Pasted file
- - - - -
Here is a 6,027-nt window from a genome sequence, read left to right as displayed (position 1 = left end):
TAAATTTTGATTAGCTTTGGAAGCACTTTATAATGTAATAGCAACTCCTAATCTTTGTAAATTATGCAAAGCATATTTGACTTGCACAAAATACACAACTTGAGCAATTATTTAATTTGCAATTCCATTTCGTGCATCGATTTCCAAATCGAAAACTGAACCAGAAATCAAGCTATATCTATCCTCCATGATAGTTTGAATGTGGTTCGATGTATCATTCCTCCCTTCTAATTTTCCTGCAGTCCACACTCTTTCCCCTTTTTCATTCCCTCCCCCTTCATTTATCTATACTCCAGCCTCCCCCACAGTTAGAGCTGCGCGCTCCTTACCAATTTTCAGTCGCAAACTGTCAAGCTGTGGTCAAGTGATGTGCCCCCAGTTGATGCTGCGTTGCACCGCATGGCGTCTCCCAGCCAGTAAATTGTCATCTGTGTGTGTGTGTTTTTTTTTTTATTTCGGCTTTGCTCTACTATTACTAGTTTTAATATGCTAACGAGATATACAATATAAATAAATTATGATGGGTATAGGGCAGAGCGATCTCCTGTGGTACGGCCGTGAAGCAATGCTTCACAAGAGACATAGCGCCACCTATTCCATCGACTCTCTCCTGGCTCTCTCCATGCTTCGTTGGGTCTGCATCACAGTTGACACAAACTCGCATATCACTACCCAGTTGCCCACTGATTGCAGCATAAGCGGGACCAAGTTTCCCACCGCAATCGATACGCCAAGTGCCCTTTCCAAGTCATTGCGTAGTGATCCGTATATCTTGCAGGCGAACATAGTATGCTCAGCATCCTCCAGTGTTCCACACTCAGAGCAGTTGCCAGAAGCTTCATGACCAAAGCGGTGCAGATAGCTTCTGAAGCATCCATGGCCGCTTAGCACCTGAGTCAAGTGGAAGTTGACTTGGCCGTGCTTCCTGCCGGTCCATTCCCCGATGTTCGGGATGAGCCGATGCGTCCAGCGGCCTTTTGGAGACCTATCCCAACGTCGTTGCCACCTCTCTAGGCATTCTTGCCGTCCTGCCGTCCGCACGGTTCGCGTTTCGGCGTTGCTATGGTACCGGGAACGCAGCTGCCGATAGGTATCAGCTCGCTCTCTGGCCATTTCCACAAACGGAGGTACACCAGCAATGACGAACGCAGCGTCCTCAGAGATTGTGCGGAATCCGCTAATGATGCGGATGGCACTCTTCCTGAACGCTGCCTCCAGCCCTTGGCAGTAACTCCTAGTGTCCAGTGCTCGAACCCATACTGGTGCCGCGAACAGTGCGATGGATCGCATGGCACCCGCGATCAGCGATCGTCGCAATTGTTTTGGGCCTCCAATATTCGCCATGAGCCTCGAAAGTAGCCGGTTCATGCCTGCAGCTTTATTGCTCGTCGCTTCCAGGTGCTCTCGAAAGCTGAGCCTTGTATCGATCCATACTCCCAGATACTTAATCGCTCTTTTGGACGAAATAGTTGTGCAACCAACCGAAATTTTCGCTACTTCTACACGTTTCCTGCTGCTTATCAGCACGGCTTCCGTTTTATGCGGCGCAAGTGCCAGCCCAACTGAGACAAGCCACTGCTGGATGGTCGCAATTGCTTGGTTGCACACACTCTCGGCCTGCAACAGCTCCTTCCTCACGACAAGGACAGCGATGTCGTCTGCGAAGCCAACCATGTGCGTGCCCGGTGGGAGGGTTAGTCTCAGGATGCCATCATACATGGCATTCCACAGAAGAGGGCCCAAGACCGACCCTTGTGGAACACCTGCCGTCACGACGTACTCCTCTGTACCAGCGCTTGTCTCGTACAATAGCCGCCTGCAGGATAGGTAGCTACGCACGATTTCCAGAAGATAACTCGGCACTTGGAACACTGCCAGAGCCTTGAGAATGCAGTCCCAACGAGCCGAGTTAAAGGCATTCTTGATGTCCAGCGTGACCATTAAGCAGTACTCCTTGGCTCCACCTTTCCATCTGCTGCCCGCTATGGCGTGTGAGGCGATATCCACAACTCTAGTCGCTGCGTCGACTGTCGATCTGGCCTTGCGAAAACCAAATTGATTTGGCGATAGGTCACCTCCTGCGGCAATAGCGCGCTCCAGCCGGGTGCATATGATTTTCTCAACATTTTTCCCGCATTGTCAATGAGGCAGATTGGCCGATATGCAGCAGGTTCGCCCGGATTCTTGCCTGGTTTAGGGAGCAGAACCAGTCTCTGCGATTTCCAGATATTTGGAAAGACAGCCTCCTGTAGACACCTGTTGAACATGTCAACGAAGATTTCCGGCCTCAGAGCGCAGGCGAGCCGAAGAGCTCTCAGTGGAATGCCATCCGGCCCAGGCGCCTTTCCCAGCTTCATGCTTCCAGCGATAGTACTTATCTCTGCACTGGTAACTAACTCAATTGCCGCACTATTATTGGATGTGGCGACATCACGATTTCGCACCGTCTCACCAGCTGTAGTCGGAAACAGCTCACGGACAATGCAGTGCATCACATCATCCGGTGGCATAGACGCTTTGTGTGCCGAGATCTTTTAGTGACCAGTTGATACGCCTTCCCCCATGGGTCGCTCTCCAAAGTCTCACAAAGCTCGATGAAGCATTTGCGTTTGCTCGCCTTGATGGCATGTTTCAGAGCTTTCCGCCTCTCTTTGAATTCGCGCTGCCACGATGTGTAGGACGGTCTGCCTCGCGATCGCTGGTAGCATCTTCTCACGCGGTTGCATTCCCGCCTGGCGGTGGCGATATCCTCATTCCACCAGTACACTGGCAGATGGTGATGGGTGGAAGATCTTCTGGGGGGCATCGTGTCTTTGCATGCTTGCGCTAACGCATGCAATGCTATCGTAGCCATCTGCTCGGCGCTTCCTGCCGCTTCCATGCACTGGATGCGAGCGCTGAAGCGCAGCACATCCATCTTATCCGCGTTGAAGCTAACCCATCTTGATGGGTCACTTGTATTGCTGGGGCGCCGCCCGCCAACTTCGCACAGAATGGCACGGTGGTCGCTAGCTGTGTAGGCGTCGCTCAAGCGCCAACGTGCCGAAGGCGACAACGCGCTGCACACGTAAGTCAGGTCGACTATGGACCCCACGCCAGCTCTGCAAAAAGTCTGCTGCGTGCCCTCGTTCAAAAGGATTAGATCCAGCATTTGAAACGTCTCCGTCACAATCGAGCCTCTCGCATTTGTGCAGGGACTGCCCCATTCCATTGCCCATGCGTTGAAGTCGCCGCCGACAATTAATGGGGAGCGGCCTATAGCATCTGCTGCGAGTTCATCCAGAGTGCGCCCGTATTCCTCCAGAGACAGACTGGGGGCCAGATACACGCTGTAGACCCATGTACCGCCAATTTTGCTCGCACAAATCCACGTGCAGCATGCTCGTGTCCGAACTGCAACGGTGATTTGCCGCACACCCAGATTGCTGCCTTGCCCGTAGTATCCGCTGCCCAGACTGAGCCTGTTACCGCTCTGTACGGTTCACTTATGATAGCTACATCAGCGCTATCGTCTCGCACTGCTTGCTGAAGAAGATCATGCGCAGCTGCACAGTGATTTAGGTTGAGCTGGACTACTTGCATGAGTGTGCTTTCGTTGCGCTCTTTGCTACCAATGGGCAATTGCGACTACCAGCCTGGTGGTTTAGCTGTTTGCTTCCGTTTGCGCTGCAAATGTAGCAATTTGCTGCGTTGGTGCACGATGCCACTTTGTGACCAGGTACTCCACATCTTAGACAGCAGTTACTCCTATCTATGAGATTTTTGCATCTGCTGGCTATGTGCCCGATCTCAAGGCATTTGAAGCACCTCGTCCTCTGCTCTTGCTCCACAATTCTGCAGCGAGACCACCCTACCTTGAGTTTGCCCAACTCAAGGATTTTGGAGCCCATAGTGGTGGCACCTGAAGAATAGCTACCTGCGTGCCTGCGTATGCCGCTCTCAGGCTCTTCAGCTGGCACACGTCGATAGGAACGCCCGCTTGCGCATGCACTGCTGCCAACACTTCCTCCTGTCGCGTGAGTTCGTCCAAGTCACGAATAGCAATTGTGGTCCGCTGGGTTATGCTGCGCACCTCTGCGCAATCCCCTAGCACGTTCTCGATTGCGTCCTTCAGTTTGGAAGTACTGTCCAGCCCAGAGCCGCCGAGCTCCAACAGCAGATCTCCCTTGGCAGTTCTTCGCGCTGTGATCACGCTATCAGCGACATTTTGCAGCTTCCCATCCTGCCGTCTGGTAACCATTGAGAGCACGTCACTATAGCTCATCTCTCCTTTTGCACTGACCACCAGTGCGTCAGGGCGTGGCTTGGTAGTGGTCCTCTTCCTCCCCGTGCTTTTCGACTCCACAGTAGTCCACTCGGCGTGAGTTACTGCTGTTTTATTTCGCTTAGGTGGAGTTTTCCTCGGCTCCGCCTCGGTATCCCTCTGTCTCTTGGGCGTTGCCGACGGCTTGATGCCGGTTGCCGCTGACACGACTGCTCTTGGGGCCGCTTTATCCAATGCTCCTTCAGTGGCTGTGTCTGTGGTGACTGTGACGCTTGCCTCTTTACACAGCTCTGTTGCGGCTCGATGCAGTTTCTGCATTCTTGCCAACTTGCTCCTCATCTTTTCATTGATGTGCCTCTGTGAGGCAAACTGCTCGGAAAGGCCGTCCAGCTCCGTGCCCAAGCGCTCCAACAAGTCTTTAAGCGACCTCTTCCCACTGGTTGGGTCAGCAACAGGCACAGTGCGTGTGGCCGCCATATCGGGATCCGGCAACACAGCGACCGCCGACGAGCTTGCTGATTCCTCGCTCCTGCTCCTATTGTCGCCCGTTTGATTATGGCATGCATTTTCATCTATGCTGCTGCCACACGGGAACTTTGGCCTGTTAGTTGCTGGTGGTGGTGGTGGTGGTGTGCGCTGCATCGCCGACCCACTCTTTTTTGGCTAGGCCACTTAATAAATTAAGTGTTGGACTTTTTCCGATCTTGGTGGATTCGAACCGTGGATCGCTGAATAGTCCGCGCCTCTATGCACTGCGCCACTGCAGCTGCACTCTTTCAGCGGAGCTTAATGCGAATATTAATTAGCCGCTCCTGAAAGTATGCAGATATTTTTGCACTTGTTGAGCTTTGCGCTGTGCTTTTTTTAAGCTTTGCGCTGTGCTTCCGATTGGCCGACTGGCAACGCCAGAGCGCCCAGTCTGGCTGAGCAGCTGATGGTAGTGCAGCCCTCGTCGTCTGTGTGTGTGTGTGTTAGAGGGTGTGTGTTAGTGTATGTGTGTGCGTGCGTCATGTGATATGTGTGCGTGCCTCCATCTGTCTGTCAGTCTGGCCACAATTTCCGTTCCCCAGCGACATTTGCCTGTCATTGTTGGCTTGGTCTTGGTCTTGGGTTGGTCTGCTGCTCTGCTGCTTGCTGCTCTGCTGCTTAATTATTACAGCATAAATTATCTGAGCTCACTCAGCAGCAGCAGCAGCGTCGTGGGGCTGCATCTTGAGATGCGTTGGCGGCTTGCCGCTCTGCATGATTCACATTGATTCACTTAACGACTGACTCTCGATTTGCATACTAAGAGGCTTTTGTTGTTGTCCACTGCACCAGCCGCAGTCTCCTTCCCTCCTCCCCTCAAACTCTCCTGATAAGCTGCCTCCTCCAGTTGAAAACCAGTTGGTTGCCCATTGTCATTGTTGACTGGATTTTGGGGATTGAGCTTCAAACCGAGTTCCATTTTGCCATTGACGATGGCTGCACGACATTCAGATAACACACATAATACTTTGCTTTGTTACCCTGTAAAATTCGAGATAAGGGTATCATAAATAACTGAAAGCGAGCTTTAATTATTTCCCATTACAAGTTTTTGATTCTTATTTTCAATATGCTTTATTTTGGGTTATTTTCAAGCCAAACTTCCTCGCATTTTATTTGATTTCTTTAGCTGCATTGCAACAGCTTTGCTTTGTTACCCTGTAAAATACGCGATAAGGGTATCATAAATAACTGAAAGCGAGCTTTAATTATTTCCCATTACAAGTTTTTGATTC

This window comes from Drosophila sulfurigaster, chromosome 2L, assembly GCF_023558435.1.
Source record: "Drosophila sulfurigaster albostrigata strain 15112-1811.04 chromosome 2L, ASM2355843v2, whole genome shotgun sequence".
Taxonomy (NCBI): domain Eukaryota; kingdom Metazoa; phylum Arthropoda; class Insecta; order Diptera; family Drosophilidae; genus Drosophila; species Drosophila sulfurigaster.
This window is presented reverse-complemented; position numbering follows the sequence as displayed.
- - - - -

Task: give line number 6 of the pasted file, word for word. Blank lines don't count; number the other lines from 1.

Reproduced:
This window is presented reverse-complemented; position numbering follows the sequence as displayed.